While many homeowners are quick to fix things as they break, practicing regular home maintenance can help prevent things from breaking - and help save you time and money later. Practice these 10 tips for home maintenance on a regular basis to help keep your home in good working order.
Replace Your Furnace Filters
Located usually to the side of your furnace is a filter that helps catch dust, germs and debris, stopping it from circulating around your house. When these filters get clogged and dirty, they not only stop filtering the air, they make it harder for your furnace to do its job.
Pull out the current filter and bring it with you to the home center the first time you replace it. This will enable you to get the correct type for your furnace and make sure it fits properly. Take the time to replace them at least quarterly, or as recommended by your furnace's manufacturer.
Clean Your Air Conditioner's Condenser
If you have central air conditioning, your air conditioner's condenser could be the home to a lot of leaves, dirt and other debris. This can stop it from condensing properly, leaving too much moisture in the air, which in turn leaves your home feeling too warm.
Take the time to open up the condenser or remove the outer cover and remove any debris inside on a seasonal basis. This will keep the air conditioner running smoothly.
Vacuum Your Dryer's Exhaust Duct
The duct that runs from the back of your clothes dryer to the vent that leaves your home can become clogged with lint over time. The slightly damp lint can cling to the interior of the duct, building up until it isn't able to leave efficiently. This can become a fire hazard if the lint build-up gets hot enough.
Once a year, disconnect the exhaust duct from the vent and vacuum out the interior. Take a look at the duct while you're working on it; replace it if it's become cracked, rusted or otherwise compromised.
Check Your Caulking and Weather Stripping
All around your windows and exterior doors in your home is a layer of flexible material called caulk. Caulk is important for filling joints and cracks; it moves slightly to prevent stress on the house and it helps prevent "air leaks" and heat transfer.
Once a year, take a walk around the interior and exterior of your home and inspect the caulk and weather stripping. Dig out any that is cracked or missing with a utility knife. Clean the area well with isopropyl alcohol, then run a fresh bead of silicone caulk in its place to seal up your home.
Clean Your Gutters
Your gutters serve an important function on your home's exterior. They help collect water and drain it away from areas where it could build up and do damage, such as your roof. Unfortunately, they also often collect leaves, dirt, moss and other debris that make them ineffective.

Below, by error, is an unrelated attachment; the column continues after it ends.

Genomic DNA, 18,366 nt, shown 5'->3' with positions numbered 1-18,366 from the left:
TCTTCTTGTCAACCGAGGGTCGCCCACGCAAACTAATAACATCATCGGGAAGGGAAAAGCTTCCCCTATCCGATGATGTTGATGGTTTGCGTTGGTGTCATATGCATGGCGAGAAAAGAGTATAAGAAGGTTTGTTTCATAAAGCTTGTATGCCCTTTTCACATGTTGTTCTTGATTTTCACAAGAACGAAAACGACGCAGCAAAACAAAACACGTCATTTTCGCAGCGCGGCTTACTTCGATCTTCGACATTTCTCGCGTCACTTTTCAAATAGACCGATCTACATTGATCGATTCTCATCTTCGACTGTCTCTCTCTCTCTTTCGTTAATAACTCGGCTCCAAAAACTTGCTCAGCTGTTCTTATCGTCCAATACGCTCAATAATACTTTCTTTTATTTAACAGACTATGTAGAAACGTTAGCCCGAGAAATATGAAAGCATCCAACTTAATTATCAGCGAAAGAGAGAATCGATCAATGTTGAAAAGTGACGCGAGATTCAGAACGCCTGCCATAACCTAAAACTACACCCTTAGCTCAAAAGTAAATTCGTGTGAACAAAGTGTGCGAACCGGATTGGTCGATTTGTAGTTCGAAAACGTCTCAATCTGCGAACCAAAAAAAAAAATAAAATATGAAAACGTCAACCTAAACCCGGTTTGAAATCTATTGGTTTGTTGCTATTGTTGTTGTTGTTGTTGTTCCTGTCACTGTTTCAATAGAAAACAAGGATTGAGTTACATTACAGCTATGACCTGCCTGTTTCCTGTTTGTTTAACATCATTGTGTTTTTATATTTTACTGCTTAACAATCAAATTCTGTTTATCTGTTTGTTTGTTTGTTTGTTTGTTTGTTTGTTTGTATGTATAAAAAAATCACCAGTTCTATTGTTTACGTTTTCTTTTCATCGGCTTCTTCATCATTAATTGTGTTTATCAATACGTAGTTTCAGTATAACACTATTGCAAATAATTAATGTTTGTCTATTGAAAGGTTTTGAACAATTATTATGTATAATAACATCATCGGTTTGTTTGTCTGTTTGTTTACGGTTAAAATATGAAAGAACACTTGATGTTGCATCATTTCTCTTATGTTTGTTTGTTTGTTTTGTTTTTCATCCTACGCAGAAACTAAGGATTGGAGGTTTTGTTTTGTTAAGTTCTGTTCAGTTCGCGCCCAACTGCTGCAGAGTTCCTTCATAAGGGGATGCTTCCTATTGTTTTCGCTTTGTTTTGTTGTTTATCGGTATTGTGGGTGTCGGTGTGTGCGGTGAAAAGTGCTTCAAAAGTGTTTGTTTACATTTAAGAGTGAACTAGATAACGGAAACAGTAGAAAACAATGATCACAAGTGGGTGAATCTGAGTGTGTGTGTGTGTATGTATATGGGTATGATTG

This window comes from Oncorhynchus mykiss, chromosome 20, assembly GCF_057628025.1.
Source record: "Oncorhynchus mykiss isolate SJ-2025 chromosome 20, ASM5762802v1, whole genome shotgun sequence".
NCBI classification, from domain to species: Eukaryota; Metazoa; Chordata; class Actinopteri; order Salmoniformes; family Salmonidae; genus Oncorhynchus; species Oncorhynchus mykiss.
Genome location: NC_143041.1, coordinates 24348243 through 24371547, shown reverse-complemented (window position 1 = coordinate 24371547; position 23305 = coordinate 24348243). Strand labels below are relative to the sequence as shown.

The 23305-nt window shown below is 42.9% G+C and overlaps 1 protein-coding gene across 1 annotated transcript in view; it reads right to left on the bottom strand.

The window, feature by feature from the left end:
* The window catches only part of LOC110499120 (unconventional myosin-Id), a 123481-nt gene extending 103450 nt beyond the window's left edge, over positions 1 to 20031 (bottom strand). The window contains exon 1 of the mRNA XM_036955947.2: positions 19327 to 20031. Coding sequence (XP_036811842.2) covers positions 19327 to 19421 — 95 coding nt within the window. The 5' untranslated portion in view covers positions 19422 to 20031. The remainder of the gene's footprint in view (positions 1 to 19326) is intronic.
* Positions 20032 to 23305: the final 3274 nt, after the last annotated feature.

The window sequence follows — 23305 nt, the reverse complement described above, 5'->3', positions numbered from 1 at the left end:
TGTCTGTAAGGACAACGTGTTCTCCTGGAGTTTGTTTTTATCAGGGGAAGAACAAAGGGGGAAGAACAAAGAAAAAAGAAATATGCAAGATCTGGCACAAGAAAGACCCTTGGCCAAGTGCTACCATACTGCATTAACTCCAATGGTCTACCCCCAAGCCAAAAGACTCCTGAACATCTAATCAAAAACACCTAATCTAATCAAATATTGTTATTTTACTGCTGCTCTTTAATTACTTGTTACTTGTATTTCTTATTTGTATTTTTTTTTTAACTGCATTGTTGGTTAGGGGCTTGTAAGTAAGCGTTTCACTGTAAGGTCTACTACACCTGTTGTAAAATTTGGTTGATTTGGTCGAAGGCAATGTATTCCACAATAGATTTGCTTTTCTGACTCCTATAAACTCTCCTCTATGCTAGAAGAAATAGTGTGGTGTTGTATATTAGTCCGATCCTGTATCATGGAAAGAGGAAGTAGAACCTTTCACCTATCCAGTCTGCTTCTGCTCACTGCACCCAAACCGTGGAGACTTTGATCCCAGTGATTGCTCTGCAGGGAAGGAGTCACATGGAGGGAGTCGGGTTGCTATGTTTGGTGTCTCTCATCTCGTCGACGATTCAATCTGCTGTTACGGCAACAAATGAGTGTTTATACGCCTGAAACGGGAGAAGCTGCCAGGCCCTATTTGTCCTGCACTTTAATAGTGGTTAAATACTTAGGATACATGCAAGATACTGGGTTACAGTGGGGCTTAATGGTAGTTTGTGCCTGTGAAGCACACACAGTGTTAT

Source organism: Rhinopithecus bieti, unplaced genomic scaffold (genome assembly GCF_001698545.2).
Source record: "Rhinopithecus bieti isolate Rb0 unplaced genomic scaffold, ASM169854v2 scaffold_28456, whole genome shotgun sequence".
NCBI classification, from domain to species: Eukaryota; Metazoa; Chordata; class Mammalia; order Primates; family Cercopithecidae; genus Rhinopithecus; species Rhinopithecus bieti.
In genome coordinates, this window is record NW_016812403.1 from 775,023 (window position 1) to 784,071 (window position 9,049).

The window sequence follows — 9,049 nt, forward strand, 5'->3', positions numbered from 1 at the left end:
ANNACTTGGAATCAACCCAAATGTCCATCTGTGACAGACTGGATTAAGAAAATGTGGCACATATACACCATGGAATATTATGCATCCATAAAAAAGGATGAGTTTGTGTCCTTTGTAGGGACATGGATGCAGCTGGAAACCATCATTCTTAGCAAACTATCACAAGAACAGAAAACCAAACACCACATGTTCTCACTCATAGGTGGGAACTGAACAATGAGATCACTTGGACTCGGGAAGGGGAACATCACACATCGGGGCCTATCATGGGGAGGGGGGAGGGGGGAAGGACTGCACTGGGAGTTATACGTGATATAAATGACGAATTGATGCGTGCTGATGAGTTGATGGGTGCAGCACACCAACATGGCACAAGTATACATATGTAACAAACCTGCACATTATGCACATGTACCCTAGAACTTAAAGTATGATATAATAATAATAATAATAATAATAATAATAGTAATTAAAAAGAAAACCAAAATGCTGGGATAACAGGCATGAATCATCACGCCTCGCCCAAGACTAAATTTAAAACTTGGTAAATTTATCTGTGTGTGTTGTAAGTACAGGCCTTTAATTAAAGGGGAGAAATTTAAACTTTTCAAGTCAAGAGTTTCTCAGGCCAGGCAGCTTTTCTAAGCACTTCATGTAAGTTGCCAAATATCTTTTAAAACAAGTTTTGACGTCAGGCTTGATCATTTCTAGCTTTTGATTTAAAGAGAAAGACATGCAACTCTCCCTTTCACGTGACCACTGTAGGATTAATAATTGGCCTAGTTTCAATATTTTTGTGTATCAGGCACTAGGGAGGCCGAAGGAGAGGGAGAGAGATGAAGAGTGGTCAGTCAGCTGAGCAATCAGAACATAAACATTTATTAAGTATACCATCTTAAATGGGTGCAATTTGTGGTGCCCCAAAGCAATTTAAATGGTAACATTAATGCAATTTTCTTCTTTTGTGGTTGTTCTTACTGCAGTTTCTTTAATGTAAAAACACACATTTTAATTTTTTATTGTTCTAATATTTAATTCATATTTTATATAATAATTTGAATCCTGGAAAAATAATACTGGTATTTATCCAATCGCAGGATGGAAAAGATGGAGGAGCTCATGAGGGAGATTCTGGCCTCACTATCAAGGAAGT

At least once a year, take the time to inspect and clean out your gutters to help keep the water flowing the way it should. If you live in an area with a lot of trees, you may also want to look into gutter guards to help keep the leaves out altogether.
Drain Your Water Heater
Your water heater is in almost constant use, maintaining your water at a temperature adequate to wash clothes and dishes and to bathe. Unfortunately, sediment from your water can collect in the bottom of the heater, which can cause your heater to stop working years before it should.
Once a year, turn off the thermostat and connect a hose to the valve on the side of your water heater and drain it completely. Refill the tank with the hose still attached to flush sediment from the bottom, then disconnect the hose and fill it back up.
Replace the Batteries in Your Smoke Detectors
While most newer smoke detectors are hard-wired into your home's electrical system, they still have a back-up battery to ensure they function in the event of a power outage.
At least twice a year, take the time to replace the batteries and test your smoke detectors. Push the button on the detector long enough to illicit a long beep. If your detector doesn't beep, replace it with a new one.
Test Your GFCIs
A GFCI, or ground fault circuit interrupter, is designed to cut the power in the event of a surge, such as what would be experienced if water were to come in contact with the outlet. All GFCIs have a test button. Once a month, place a voltage tester in the outlet and hit the test button. Make sure the voltage tester reads that the power was cut. If not, call an electrician.
Wrap Your Water Pipes
If you live in an area where the temperatures get below freezing, locate any water pipes that run along outside walls and wrap them with insulating tape. This will help save money, as your water won't be cooling off as it travels, and prevent the pipes from freezing.
Clean Your Dishwasher Filter
At the bottom of your dishwasher, you'll find a filter that helps strain debris as it cleans. If it becomes too clogged, small pieces of debris could harm the motor.
Check your dishwasher's manual for instructions on removing and cleaning the filter, and for how often this is recommended. If you find the filter has holes in it when you take it out, replace it with a new one to protect the motor.
Keep Your Home in Great Shape
Maintenance takes a lot less time and money to keep up with than repairs. Take some time each month to take care of one or two home maintenance steps to help keep your home in great shape.